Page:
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Current and Past Pediatric Global Health Fellows

Sara Beste, MD, MPH

Sara Beste received her undergraduate education at Boston College, her MD from Creighton University, and completed her Pediatrics residency in NYC at the Children’s Hospital at Montefiore. During medical school, she had spent a summer working in a rural village in the Dominican Republic. After graduating residency, she moved to Malawi with her husband, where they both worked for Partners in Health in a rural mountain village for one year.  In Malawi, Sara was the only pediatrician in their district, which included 2 hospitals and 12 health centers. She treated severe malnutrition, malaria, tuberculosis, HIV, and other common childhood diseases.  

During her Pediatric Global Health training, Sara spent 3 months interning at the World Health Organization in Geneva, working with Pediatric HIV experts to develop new practice guidelines for PMTCT She spent her abroad experience working in Mozambique, where she will worked in Beira with Health Alliance International on Pediatric HIV implementation.  She was also able to lead a trip with 3 residents to Haiti for a month where they participated in mobile clinics and supported health care at an orphanage. Sara earned an MPH from UMass/Amherst during her fellowship.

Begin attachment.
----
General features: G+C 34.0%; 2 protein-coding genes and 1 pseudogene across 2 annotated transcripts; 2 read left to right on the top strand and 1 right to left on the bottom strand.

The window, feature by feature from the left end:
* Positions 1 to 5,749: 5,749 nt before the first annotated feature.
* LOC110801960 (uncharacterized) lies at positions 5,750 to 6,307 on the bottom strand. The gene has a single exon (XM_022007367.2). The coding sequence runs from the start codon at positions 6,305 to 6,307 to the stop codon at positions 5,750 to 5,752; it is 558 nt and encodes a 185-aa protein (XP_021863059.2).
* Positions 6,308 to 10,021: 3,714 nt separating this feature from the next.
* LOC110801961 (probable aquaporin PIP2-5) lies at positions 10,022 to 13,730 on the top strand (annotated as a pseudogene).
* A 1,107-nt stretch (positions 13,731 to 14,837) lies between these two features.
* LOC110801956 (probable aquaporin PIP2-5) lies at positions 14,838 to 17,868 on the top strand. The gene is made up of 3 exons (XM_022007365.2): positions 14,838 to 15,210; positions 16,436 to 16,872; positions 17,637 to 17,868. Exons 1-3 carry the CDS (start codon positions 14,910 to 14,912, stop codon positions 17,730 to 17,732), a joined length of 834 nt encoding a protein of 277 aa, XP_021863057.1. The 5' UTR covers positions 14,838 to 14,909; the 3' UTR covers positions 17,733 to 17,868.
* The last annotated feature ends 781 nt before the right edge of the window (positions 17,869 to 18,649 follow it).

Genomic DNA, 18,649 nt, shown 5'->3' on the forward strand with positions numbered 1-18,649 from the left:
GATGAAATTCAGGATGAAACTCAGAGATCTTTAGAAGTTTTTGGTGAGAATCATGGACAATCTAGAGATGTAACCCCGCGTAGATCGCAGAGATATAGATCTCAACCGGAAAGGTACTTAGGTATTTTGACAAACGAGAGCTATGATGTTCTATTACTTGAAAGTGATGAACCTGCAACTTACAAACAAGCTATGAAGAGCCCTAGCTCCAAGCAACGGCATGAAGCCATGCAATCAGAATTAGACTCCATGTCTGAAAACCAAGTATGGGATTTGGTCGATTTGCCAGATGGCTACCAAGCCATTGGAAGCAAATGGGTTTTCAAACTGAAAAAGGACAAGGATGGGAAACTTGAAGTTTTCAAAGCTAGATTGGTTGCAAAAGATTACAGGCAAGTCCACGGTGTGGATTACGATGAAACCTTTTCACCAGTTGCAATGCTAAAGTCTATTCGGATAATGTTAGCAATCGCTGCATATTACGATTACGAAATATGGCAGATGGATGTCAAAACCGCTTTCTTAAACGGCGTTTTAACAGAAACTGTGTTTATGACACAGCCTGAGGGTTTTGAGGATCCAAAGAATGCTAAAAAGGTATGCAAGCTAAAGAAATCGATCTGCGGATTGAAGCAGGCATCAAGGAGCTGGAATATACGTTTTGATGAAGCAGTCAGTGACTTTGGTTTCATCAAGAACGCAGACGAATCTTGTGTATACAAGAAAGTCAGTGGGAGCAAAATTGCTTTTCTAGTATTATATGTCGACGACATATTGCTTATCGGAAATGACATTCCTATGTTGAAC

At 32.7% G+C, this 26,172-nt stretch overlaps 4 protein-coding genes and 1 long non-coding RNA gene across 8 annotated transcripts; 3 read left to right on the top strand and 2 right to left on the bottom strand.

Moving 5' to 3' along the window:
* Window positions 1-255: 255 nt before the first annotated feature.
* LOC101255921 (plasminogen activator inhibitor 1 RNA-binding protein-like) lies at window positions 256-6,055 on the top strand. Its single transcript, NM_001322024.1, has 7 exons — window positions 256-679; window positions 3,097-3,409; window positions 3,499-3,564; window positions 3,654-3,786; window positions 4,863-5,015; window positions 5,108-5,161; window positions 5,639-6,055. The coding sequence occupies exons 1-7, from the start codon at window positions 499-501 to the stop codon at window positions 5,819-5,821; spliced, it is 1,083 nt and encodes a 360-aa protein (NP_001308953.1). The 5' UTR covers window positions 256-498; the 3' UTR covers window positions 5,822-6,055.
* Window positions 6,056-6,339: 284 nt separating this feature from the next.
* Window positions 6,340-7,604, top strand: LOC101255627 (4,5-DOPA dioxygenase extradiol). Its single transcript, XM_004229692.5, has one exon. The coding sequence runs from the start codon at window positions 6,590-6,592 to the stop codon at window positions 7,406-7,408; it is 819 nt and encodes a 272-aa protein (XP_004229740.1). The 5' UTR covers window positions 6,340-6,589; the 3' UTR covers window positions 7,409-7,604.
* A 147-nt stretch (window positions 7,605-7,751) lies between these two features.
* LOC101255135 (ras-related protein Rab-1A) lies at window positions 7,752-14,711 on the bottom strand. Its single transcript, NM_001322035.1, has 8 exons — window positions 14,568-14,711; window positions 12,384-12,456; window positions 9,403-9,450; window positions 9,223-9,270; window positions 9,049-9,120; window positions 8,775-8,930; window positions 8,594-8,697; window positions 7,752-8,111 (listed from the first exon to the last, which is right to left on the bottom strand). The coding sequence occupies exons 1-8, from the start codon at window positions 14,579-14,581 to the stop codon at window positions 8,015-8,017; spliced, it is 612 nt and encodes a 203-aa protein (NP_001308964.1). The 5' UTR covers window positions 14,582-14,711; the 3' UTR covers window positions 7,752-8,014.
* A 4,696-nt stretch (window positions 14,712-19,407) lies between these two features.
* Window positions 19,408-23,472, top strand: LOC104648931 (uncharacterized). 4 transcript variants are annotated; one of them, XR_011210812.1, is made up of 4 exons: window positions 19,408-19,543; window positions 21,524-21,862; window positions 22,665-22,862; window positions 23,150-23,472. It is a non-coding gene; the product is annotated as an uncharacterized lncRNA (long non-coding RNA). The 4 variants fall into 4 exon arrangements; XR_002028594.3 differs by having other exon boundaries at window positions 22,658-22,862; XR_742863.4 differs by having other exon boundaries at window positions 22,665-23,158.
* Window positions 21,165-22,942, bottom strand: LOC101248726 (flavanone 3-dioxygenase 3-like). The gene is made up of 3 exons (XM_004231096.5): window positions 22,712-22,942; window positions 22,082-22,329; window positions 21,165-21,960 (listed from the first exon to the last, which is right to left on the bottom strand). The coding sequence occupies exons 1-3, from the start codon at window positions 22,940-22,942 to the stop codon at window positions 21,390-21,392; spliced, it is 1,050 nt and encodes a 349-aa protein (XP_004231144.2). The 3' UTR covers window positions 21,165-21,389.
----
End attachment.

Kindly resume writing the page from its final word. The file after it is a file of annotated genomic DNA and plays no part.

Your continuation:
Sara and her husband both were recruited to work with Partners in Health in Liberia for 3 years upon completion of their fellowships They are now faculty members at the University of Washington.

Rebecca Cook, MD, MSc

Rebecca grew up in Kenya and received her medical training at Vanderbilt University for Medical school, and completed a med-peds residency and chief residency at Mass General Hospital. Rebecca also had earned a MSCI degree from Oxford University, where she performed

Rebecca spent her abroad training in Liberia working with Partners in Health in rural Maryland County. Her research project involved looking at the diagnosis and treatment of Burkitt Lymphoma, which is prevalent Liberian children. Rebecca received a Thrasher Foundation young investigator award to pursue this research.  Since she had already earned an MSCI prior to entering fellowship, she chose to pursue a DTMH at the Gorgas Institute in Peru during her time in fellowship training.